How to gain nonprofit status to receive donations?

fundraising
#1

I’m starting a new team after having left my former team of three years. This new team will be non school affiliated, and I was wondering if there is any way that I could register this teams finances as a nonprofit (501©3) in order to make it easier to gain sponsors. I was curious as to whether there is any way that I could register through the FIRST organization itself and use their nonprofit status as our own?

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#2

I’m no lawyer by any means, but there’s more than one type of 501c3. State and federal. most “non-profit donations” require to be both state and federal, so you’ll need to end up doing both most likely.

The IRS’ website is a good place to start, and remember, you’re going to need legal adults to represent your board; no students unfortunately.

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#3

There is no way you can register through the FIRST organization like you are saying.

If you are thinking of starting a new team, I recommend looking at this “application” Paper: GuamFIRST FRC Rookie "Application" and candidly analyze your prospects.

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#4

It may be easier to go through something like a local 4H club if you don’t have the resources to set up a 501c3. My team has been doing that for about a year so far and it’s worked out for us.

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#5

It’s been a couple years, but last I knew (here in Michigan) you have to register as a corporation, which is fairly cheap and easy to do, then file paperwork with the IRS for 501©3 status, which requires significantly more paperwork and around $750. Totally not sure about that dollar amount, by the way.

There’s more steps, like drafting articles of incorporation and forming an executive board, but that’s the gist of it anyway.

If you can operate under the umbrella of an existing nonprofit organization, that’s definitely the way to go until you have the money and manpower to do it yourself.

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#6

FIRST does not allow teams to accept tax-deductible donations through their nonprofit status. If they did so, that would give them the legal responsibility for accounting for all contributions and expenses you make and documenting them on their annual 990 filing.

The first thing you need to do is create a corporate structure which can later apply for 501©(3) status. To do so, you will need to come up with a name. You will have to check with your state SecState office, usually under the Division of Corporations or something like that, to determine the rules for creating a name. Usually it must end in “Corporation” or “Inc.” and it must be unique. The existence of a trademark for your name without an accompanying corporate registration in your state is unlikely to be an issue because trademarks are limited in the fields of business to which they apply. However, it is best to chose a completely unique name that people will not associate with any other entity or product.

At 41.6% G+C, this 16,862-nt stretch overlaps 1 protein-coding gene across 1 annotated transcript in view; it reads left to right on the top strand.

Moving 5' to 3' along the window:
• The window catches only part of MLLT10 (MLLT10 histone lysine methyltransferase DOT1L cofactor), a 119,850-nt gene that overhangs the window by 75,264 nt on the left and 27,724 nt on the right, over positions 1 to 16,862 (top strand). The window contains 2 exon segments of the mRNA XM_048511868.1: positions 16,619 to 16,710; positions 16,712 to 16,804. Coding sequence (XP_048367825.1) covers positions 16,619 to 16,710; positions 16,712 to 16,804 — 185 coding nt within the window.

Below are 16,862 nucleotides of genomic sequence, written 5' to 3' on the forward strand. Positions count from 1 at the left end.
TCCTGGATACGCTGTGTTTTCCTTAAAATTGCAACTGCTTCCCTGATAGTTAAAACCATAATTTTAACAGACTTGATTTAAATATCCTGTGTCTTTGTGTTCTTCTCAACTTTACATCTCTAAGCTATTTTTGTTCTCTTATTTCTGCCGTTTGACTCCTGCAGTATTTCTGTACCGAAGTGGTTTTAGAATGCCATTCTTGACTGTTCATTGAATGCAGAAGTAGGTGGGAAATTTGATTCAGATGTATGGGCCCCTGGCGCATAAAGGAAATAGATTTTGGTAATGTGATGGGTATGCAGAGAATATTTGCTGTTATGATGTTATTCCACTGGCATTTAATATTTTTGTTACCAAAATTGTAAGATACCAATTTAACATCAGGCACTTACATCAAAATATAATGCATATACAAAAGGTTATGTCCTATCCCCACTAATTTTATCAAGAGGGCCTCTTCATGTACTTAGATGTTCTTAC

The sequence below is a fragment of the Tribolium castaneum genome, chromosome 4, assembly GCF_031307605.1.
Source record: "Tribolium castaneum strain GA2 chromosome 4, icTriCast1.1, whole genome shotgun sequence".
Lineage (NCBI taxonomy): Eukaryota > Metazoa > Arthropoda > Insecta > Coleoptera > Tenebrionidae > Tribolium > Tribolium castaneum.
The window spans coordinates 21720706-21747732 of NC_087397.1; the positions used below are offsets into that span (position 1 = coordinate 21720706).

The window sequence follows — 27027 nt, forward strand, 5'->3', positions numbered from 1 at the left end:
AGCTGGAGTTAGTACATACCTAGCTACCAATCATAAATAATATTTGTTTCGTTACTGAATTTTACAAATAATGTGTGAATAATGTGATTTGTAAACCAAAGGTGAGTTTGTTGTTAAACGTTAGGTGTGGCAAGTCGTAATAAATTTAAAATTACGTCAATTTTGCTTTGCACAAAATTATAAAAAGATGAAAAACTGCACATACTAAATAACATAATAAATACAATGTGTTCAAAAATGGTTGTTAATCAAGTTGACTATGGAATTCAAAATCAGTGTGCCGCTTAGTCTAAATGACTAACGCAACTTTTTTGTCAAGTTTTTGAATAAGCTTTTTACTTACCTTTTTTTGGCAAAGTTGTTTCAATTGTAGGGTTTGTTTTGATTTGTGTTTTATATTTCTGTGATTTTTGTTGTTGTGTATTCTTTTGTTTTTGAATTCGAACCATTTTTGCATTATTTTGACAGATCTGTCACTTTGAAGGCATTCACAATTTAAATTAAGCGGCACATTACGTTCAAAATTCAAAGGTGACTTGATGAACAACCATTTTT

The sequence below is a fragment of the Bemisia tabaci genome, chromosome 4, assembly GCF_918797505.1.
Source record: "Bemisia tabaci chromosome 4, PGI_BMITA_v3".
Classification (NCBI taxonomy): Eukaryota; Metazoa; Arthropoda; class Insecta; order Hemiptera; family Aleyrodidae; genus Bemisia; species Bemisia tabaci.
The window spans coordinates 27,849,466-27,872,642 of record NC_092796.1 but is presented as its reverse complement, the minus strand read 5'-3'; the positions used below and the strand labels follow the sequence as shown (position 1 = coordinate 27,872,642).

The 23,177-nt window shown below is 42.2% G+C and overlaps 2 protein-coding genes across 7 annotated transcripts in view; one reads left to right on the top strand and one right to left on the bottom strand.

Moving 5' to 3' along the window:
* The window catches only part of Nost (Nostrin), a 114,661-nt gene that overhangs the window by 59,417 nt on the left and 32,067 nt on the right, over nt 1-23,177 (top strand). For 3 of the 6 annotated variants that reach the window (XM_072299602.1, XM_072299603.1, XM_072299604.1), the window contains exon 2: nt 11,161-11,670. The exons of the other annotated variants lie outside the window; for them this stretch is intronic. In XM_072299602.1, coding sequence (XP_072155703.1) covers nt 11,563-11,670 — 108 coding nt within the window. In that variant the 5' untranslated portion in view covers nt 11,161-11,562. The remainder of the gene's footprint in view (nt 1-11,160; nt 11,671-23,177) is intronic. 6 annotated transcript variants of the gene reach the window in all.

After a name has been selected, you will file articles of incorporation. In some states, you may actually incorporate as a “nonprofit corporation,” in others, you will incorporate normally and deal with the state later to get nonprofit status. A list of procedures for each state can be found here. This is mostly pro forma stuff that you just fill in and pay the fees. You will then create bylaws, which again is mostly pro forma but it is very important to read them and understand how they will apply in terms of various situations that may arrive. Lastly, you will have to appoint the initial board of directors, which will is done a little differently in each state. The board of directors will ultimately govern the nonprofit as set out in the bylaws. The board must comply with bylaws and state procedures in formally taking minutes of its meetings. You may have to get a corporate seal made and stamp them with it.

At this time, the board can get bank accounts opened in the name of the corporation, have checkbooks and credit cards issued to the corporation, etc. It is critical that personal and corporate finances and property not be mingled together. For example, debts your team might incur should not be paid with personal checks, but with corporate ones. This is important to separate in case of a tax audit and also to preserve liability separation. The idea is that if a corporation, non-profit or for-profit, is sued, individual people associated with it are not liable. This is called the corporate veil. Depending on your state, you may have to file for sales tax exemption, nonprofit donation soliciting registration, business license, etc.

The actual obtaining of the 501©(3) public charity status, which is what most people mean by “nonprofit,” is done by filing Form 1023 with the IRS. You will likely qualify for the EZ form. Then you will receive something called a status letter which you will keep on file as proof of nonprofit status. You will probably file what’s called a 990 postcard, which is ultra simple, but you still need to keep detailed financial records. There are a number of restrictions on public charities, such as limits on unrelated business income, that must be followed.

Then you will have to ensure that the board files annual reports, tax returns, and the like. There may be annual fees which need to be budgeted for and paid on time. The board has important legal responsibilities to get this stuff done and if it is not done, serious issues such as losing 501©(3) status or being administratively dissolved by the state can result.

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